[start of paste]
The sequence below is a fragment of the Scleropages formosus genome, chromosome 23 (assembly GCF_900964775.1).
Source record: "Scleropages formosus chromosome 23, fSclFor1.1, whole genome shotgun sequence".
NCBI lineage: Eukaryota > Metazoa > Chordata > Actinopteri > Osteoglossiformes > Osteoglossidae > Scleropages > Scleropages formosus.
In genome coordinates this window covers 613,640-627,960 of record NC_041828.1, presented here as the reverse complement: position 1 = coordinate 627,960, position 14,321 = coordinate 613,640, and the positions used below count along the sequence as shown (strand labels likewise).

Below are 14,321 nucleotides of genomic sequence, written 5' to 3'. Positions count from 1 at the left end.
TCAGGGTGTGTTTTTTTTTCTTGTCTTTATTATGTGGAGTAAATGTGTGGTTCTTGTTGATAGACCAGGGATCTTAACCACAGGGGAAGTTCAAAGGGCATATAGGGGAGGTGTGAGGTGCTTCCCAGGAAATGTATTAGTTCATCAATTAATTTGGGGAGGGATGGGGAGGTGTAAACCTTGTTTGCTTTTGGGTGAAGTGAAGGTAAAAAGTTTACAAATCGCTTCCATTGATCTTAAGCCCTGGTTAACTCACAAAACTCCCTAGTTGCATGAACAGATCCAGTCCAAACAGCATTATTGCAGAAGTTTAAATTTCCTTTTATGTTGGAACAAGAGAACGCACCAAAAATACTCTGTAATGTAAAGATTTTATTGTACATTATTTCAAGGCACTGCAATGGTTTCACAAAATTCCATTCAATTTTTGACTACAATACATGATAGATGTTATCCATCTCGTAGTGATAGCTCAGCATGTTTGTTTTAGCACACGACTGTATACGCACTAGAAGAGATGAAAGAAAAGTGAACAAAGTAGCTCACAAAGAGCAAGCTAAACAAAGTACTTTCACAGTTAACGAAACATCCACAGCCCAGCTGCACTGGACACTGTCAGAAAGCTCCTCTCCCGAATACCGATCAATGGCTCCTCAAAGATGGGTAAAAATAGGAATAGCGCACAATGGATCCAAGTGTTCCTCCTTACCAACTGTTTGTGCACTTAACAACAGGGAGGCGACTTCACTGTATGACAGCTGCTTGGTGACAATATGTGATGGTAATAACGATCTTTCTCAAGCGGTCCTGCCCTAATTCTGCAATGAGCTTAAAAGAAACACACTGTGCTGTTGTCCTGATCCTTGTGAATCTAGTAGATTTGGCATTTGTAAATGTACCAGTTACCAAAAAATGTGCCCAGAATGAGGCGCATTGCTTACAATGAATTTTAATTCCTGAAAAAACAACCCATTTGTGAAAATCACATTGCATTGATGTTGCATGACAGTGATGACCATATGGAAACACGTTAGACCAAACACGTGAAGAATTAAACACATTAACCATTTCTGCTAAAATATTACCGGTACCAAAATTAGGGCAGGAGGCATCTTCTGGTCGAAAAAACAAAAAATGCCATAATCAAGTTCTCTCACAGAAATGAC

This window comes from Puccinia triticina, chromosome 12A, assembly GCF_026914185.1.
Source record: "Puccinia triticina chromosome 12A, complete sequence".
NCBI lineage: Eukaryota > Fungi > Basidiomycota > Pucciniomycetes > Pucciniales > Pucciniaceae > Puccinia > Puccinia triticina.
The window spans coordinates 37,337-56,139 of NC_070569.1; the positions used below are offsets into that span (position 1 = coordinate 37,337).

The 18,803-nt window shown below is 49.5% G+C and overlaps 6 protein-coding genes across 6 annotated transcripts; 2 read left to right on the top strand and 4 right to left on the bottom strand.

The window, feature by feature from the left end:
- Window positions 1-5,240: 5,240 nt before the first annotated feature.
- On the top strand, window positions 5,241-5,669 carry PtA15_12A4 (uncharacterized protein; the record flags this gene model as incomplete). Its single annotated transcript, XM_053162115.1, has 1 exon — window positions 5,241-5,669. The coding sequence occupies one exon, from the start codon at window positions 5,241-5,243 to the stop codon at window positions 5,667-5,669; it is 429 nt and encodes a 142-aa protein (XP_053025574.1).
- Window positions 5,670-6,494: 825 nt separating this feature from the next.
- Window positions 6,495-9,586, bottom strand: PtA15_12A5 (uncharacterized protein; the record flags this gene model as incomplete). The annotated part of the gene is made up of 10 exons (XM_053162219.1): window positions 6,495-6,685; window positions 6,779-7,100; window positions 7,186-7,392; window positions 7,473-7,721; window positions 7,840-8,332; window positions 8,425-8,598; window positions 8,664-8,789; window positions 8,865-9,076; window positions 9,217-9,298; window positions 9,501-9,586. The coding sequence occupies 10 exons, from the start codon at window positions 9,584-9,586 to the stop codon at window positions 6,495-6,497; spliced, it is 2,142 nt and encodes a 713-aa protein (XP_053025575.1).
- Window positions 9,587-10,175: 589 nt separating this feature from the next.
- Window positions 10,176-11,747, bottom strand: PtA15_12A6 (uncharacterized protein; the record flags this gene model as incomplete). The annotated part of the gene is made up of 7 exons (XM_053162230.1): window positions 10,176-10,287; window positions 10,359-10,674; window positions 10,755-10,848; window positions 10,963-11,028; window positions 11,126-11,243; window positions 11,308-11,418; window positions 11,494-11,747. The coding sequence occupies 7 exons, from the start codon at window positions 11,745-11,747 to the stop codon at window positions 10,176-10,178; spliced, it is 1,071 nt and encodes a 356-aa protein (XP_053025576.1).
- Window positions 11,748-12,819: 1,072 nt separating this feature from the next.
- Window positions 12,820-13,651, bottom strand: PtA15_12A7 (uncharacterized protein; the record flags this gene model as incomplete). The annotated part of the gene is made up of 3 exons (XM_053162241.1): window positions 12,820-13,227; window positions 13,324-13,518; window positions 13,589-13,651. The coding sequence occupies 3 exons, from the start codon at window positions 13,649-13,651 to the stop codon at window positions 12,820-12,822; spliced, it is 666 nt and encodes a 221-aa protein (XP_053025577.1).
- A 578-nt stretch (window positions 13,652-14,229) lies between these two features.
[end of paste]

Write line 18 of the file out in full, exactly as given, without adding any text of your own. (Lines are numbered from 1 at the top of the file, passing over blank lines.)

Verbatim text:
- Window positions 10,176-11,747, bottom strand: PtA15_12A6 (uncharacterized protein; the record flags this gene model as incomplete). The annotated part of the gene is made up of 7 exons (XM_053162230.1): window positions 10,176-10,287; window positions 10,359-10,674; window positions 10,755-10,848; window positions 10,963-11,028; window positions 11,126-11,243; window positions 11,308-11,418; window positions 11,494-11,747. The coding sequence occupies 7 exons, from the start codon at window positions 11,745-11,747 to the stop codon at window positions 10,176-10,178; spliced, it is 1,071 nt and encodes a 356-aa protein (XP_053025576.1).